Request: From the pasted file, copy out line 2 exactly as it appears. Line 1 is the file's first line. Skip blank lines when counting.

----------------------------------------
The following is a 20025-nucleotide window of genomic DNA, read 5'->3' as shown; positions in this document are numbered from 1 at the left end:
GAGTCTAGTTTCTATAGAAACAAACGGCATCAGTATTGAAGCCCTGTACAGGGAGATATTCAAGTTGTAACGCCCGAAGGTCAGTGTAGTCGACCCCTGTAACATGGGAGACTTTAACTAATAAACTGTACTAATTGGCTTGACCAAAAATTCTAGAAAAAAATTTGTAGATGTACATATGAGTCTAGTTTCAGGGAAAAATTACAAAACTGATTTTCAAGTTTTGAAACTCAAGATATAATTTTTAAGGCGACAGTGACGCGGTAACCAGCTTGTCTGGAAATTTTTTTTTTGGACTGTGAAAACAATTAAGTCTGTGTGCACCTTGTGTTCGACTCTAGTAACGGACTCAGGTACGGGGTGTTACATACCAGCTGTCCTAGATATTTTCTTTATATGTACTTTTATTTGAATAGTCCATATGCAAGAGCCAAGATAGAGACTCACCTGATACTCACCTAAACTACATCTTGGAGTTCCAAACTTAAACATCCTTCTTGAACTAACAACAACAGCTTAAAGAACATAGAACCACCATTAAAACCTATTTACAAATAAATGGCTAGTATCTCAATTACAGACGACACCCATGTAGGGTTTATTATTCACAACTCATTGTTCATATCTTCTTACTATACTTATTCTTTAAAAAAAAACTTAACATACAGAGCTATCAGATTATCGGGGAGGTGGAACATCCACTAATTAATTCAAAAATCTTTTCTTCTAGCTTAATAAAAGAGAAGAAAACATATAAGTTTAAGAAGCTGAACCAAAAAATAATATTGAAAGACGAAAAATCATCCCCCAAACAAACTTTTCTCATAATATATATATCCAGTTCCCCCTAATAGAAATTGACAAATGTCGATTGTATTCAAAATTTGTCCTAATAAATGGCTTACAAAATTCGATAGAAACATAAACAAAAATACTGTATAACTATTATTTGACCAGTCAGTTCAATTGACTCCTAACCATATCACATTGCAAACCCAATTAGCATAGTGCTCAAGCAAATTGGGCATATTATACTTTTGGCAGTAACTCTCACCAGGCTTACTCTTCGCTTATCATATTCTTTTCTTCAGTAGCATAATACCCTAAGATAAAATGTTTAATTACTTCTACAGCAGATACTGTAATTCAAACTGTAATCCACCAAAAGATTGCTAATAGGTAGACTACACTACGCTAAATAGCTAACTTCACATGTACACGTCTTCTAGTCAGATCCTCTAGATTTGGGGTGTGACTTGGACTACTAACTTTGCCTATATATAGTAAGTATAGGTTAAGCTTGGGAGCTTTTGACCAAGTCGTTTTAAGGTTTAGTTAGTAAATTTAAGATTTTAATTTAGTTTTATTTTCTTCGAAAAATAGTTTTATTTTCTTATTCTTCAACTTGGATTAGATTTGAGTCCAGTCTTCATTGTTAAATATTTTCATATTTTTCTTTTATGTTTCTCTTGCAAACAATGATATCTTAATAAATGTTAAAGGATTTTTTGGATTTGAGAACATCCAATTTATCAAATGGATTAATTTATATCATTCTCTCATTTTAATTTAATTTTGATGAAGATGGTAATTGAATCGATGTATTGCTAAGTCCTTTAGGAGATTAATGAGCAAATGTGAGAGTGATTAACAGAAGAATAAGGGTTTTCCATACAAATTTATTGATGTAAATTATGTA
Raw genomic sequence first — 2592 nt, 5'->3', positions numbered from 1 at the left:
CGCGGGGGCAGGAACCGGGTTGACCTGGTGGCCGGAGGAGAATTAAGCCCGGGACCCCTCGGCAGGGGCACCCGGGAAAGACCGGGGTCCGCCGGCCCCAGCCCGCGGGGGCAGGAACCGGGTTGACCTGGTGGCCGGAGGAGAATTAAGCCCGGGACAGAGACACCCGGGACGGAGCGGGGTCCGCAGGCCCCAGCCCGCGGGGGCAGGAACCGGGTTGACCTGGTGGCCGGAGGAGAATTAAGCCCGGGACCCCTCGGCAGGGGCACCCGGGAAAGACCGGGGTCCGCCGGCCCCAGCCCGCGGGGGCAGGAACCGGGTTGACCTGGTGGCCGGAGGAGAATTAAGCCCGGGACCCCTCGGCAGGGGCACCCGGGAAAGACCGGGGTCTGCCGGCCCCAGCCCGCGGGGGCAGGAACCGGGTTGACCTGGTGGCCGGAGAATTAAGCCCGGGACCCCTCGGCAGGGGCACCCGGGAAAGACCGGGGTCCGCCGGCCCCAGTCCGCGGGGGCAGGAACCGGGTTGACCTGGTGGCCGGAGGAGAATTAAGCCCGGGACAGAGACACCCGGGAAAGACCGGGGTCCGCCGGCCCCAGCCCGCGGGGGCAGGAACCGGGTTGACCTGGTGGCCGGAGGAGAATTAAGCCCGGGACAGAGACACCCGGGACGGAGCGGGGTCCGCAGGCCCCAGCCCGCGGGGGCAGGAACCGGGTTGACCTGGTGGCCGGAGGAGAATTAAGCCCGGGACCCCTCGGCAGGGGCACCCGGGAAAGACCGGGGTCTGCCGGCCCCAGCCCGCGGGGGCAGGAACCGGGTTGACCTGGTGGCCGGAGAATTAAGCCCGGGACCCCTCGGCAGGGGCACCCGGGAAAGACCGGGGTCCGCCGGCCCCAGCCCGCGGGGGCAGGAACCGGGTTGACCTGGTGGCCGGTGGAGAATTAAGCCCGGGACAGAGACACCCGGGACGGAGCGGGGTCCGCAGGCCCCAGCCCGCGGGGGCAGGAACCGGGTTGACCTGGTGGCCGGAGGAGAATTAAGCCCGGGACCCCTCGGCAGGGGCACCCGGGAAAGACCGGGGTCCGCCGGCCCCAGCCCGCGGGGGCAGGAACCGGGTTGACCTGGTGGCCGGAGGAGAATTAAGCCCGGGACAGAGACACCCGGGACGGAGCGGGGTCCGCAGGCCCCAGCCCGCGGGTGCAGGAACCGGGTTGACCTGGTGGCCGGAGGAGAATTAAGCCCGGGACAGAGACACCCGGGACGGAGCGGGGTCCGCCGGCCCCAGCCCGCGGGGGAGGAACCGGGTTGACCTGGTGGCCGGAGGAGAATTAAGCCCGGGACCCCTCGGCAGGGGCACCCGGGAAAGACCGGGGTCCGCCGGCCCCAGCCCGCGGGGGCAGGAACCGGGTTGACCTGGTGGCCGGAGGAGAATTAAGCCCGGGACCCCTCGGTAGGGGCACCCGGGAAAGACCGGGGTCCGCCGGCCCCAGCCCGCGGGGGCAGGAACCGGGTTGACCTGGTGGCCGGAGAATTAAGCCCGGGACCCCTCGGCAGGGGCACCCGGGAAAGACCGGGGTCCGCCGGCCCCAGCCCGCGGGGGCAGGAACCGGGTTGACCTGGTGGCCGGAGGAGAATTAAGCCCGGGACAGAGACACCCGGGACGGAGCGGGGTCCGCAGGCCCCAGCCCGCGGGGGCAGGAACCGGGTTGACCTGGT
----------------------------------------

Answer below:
GAGTCTAGTTTCTATAGAAACAAACGGCATCAGTATTGAAGCCCTGTACAGGGAGATATTCAAGTTGTAACGCCCGAAGGTCAGTGTAGTCGACCCCTGTAACATGGGAGACTTTAACTAATAAACTGTACTAATTGGCTTGACCAAAAATTCTAGAAAAAAATTTGTAGATGTACATATGAGTCTAGTTTCAGGGAAAAATTACAAAACTGATTTTCAAGTTTTGAAACTCAAGATATAATTTTTAAGGCGACAGTGACGCGGTAACCAGCTTGTCTGGAAATTTTTTTTTTGGACTGTGAAAACAATTAAGTCTGTGTGCACCTTGTGTTCGACTCTAGTAACGGACTCAGGTACGGGGTGTTACATACCAGCTGTCCTAGATATTTTCTTTATATGTACTTTTATTTGAATAGTCCATATGCAAGAGCCAAGATAGAGACTCACCTGATACTCACCTAAACTACATCTTGGAGTTCCAAACTTAAACATCCTTCTTGAACTAACAACAACAGCTTAAAGAACATAGAACCACCATTAAAACCTATTTACAAATAAATGGCTAGTATCTCAATTACAGACGACACCCATGTAGGGTTTATTATTCACAACTCATTGTTCATATCTTCTTACTATACTTATTCTTTAAAAAAAAACTTAACATACAGAGCTATCAGATTATCGGGGAGGTGGAACATCCACTAATTAATTCAAAAATCTTTTCTTCTAGCTTAATAAAAGAGAAGAAAACATATAAGTTTAAGAAGCTGAACCAAAAAATAATATTGAAAGACGAAAAATCATCCCCCAAACAAACTTTTCTCATAATATATATATCCAGTTCCCCCTAATAGAAATTGACAAATGTCGATTGTATTCAAAATTTGTCCTAATAAATGGCTTACAAAATTCGATAGAAACATAAACAAAAATACTGTATAACTATTATTTGACCAGTCAGTTCAATTGACTCCTAACCATATCACATTGCAAACCCAATTAGCATAGTGCTCAAGCAAATTGGGCATATTATACTTTTGGCAGTAACTCTCACCAGGCTTACTCTTCGCTTATCATATTCTTTTCTTCAGTAGCATAATACCCTAAGATAAAATGTTTAATTACTTCTACAGCAGATACTGTAATTCAAACTGTAATCCACCAAAAGATTGCTAATAGGTAGACTACACTACGCTAAATAGCTAACTTCACATGTACACGTCTTCTAGTCAGATCCTCTAGATTTGGGGTGTGACTTGGACTACTAACTTTGCCTATATATAGTAAGTATAGGTTAAGCTTGGGAGCTTTTGACCAAGTCGTTTTAAGGTTTAGTTAGTAAATTTAAGATTTTAATTTAGTTTTATTTTCTTCGAAAAATAGTTTTATTTTCTTATTCTTCAACTTGGATTAGATTTGAGTCCAGTCTTCATTGTTAAATATTTTCATATTTTTCTTTTATGTTTCTCTTGCAAACAATGATATCTTAATAAATGTTAAAGGATTTTTTGGATTTGAGAACATCCAATTTATCAAATGGATTAATTTATATCATTCTCTCATTTTAATTTAATTTTGATGAAGATGGTAATTGAATCGATGTATTGCTAAGTCCTTTAGGAGATTAATGAGCAAATGTGAGAGTGATTAACAGAAGAATAAGGGTTTTCCATACAAATTTATTGATGTAAATTATGTA